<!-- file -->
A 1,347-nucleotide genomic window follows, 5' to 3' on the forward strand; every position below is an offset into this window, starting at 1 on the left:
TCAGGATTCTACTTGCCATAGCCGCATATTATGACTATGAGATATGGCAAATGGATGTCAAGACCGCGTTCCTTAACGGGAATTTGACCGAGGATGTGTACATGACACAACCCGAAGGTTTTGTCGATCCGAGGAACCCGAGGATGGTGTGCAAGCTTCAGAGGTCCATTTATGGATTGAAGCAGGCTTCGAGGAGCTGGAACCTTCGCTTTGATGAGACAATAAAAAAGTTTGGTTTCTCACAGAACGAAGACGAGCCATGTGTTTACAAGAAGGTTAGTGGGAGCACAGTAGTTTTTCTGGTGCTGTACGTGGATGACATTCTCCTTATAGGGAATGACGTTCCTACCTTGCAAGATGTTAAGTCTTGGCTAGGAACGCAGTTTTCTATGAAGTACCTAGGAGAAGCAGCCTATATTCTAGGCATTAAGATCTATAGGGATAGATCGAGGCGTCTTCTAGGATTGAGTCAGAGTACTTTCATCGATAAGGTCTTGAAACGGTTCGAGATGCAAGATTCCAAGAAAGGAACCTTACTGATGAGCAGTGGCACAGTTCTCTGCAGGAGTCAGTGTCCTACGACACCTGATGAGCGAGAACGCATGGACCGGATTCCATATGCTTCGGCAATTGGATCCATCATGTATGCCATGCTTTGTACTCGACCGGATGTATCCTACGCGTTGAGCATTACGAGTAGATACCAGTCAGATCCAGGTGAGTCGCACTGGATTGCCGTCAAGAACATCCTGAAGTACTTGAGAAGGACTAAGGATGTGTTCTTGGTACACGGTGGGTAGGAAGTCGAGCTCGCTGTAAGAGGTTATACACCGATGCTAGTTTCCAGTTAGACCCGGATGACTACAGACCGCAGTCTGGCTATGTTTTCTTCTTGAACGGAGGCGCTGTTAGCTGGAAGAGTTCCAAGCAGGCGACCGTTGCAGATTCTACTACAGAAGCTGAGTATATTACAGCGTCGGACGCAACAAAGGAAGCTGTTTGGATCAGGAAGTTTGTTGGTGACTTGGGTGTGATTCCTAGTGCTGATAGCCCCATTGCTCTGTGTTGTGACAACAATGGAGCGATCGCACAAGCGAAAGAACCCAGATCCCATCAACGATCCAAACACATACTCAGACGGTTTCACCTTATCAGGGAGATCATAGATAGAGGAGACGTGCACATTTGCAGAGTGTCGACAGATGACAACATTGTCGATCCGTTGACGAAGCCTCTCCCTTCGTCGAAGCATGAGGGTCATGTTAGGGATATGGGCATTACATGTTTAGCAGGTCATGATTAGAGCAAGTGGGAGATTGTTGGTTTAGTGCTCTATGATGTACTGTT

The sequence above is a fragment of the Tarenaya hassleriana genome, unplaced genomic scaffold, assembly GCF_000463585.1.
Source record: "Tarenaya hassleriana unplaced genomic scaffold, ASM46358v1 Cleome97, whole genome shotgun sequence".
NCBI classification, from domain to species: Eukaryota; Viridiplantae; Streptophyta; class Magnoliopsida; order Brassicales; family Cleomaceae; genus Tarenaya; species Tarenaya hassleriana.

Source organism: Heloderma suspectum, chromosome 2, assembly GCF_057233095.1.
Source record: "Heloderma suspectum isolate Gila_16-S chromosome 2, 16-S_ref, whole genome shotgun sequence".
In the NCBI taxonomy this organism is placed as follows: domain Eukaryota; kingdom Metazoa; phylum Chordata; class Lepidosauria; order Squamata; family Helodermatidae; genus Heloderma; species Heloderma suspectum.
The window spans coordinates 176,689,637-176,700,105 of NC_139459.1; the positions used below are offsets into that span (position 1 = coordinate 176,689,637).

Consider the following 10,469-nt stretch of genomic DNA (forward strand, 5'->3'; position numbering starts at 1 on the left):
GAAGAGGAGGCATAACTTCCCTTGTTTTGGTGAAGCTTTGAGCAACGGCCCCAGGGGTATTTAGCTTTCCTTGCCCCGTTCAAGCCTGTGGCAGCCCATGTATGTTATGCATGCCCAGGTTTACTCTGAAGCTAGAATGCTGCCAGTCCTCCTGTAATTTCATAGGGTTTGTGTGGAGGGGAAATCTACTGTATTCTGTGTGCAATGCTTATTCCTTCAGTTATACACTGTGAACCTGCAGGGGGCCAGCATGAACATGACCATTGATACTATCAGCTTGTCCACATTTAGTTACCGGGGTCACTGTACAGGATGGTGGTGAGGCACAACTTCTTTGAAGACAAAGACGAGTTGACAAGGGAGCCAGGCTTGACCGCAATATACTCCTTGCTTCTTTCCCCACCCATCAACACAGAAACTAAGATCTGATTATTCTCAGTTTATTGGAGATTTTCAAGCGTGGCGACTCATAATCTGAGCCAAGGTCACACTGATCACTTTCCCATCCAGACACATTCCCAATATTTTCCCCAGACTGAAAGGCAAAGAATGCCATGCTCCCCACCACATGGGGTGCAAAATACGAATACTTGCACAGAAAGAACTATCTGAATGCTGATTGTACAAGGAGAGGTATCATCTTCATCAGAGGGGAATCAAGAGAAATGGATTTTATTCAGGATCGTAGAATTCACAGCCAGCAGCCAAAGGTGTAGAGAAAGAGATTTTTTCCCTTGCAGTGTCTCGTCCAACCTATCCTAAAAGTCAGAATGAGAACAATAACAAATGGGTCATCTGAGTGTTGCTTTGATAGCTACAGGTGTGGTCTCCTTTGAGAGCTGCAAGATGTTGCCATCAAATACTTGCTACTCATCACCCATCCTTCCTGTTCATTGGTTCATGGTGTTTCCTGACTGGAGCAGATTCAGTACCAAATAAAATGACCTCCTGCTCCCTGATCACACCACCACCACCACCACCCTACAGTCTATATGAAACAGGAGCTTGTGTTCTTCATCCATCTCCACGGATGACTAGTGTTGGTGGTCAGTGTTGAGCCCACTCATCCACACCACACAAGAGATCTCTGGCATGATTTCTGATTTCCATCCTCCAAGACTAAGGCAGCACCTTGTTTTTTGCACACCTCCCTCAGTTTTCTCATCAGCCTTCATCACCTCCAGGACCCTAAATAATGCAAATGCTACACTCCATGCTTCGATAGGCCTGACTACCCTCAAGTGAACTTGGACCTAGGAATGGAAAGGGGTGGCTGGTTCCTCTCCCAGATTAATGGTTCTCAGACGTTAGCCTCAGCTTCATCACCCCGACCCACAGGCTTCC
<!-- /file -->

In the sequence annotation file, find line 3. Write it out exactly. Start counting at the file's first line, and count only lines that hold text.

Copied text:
The sequence above is a fragment of the Tarenaya hassleriana genome, unplaced genomic scaffold, assembly GCF_000463585.1.